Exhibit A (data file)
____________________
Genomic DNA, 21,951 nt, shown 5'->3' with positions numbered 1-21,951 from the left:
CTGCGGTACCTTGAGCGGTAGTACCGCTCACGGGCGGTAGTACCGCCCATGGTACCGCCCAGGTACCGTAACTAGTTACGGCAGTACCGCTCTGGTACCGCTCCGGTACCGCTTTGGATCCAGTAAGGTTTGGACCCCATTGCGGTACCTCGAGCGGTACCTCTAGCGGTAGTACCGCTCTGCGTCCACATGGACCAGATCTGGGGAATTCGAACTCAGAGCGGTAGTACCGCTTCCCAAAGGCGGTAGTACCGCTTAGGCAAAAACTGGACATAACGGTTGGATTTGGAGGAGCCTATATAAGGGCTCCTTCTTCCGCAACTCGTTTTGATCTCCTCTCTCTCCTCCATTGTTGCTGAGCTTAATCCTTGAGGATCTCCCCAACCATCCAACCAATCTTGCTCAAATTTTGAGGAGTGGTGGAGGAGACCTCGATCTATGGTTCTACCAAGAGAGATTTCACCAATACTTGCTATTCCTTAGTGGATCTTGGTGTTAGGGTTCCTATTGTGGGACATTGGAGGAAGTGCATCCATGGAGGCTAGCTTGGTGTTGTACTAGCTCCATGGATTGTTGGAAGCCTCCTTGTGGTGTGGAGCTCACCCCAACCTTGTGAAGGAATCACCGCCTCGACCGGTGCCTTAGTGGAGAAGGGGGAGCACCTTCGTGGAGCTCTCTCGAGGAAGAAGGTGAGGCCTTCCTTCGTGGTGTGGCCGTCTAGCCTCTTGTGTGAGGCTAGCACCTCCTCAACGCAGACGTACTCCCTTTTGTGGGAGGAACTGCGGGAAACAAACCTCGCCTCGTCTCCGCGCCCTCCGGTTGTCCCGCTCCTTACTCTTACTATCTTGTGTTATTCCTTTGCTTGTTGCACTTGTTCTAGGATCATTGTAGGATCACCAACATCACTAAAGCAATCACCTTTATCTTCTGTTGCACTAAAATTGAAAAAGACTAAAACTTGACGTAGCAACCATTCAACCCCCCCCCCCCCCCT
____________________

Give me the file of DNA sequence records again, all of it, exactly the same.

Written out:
Genomic DNA, 21,951 nt, shown 5'->3' with positions numbered 1-21,951 from the left:
CTGCGGTACCTTGAGCGGTAGTACCGCTCACGGGCGGTAGTACCGCCCATGGTACCGCCCAGGTACCGTAACTAGTTACGGCAGTACCGCTCTGGTACCGCTCCGGTACCGCTTTGGATCCAGTAAGGTTTGGACCCCATTGCGGTACCTCGAGCGGTACCTCTAGCGGTAGTACCGCTCTGCGTCCACATGGACCAGATCTGGGGAATTCGAACTCAGAGCGGTAGTACCGCTTCCCAAAGGCGGTAGTACCGCTTAGGCAAAAACTGGACATAACGGTTGGATTTGGAGGAGCCTATATAAGGGCTCCTTCTTCCGCAACTCGTTTTGATCTCCTCTCTCTCCTCCATTGTTGCTGAGCTTAATCCTTGAGGATCTCCCCAACCATCCAACCAATCTTGCTCAAATTTTGAGGAGTGGTGGAGGAGACCTCGATCTATGGTTCTACCAAGAGAGATTTCACCAATACTTGCTATTCCTTAGTGGATCTTGGTGTTAGGGTTCCTATTGTGGGACATTGGAGGAAGTGCATCCATGGAGGCTAGCTTGGTGTTGTACTAGCTCCATGGATTGTTGGAAGCCTCCTTGTGGTGTGGAGCTCACCCCAACCTTGTGAAGGAATCACCGCCTCGACCGGTGCCTTAGTGGAGAAGGGGGAGCACCTTCGTGGAGCTCTCTCGAGGAAGAAGGTGAGGCCTTCCTTCGTGGTGTGGCCGTCTAGCCTCTTGTGTGAGGCTAGCACCTCCTCAACGCAGACGTACTCCCTTTTGTGGGAGGAACTGCGGGAAACAAACCTCGCCTCGTCTCCGCGCCCTCCGGTTGTCCCGCTCCTTACTCTTACTATCTTGTGTTATTCCTTTGCTTGTTGCACTTGTTCTAGGATCATTGTAGGATCACCAACATCACTAAAGCAATCACCTTTATCTTCTGTTGCACTAAAATTGAAAAAGACTAAAACTTGACGTAGCAACCATTCAACCCCCCCCCCCCCCCT